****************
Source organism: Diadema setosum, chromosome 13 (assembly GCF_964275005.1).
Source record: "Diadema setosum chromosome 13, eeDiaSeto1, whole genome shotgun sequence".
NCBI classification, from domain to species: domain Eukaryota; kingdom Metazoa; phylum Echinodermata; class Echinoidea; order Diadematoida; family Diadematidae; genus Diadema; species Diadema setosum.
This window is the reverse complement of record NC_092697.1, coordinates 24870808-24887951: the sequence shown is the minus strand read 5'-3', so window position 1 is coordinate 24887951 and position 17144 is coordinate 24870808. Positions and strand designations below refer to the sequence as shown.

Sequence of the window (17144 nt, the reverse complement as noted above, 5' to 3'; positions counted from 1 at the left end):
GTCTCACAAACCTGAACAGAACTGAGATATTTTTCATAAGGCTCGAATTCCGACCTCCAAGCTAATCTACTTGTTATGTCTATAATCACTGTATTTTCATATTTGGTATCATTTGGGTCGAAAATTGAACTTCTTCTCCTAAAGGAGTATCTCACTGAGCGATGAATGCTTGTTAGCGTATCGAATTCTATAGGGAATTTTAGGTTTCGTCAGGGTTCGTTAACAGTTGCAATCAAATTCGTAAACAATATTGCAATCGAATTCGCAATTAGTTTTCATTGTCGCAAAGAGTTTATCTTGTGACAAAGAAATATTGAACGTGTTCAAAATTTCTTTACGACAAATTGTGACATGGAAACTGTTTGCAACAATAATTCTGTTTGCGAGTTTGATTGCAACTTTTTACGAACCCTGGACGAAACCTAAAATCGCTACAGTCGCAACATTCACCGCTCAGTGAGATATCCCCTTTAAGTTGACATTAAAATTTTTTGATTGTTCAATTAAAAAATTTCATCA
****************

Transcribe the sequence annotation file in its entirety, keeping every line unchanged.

Source organism: Diadema setosum, chromosome 13 (assembly GCF_964275005.1).
Source record: "Diadema setosum chromosome 13, eeDiaSeto1, whole genome shotgun sequence".
NCBI classification, from domain to species: domain Eukaryota; kingdom Metazoa; phylum Echinodermata; class Echinoidea; order Diadematoida; family Diadematidae; genus Diadema; species Diadema setosum.
This window is the reverse complement of record NC_092697.1, coordinates 24870808-24887951: the sequence shown is the minus strand read 5'-3', so window position 1 is coordinate 24887951 and position 17144 is coordinate 24870808. Positions and strand designations below refer to the sequence as shown.

Sequence of the window (17144 nt, the reverse complement as noted above, 5' to 3'; positions counted from 1 at the left end):
GTCTCACAAACCTGAACAGAACTGAGATATTTTTCATAAGGCTCGAATTCCGACCTCCAAGCTAATCTACTTGTTATGTCTATAATCACTGTATTTTCATATTTGGTATCATTTGGGTCGAAAATTGAACTTCTTCTCCTAAAGGAGTATCTCACTGAGCGATGAATGCTTGTTAGCGTATCGAATTCTATAGGGAATTTTAGGTTTCGTCAGGGTTCGTTAACAGTTGCAATCAAATTCGTAAACAATATTGCAATCGAATTCGCAATTAGTTTTCATTGTCGCAAAGAGTTTATCTTGTGACAAAGAAATATTGAACGTGTTCAAAATTTCTTTACGACAAATTGTGACATGGAAACTGTTTGCAACAATAATTCTGTTTGCGAGTTTGATTGCAACTTTTTACGAACCCTGGACGAAACCTAAAATCGCTACAGTCGCAACATTCACCGCTCAGTGAGATATCCCCTTTAAGTTGACATTAAAATTTTTTGATTGTTCAATTAAAAAATTTCATCA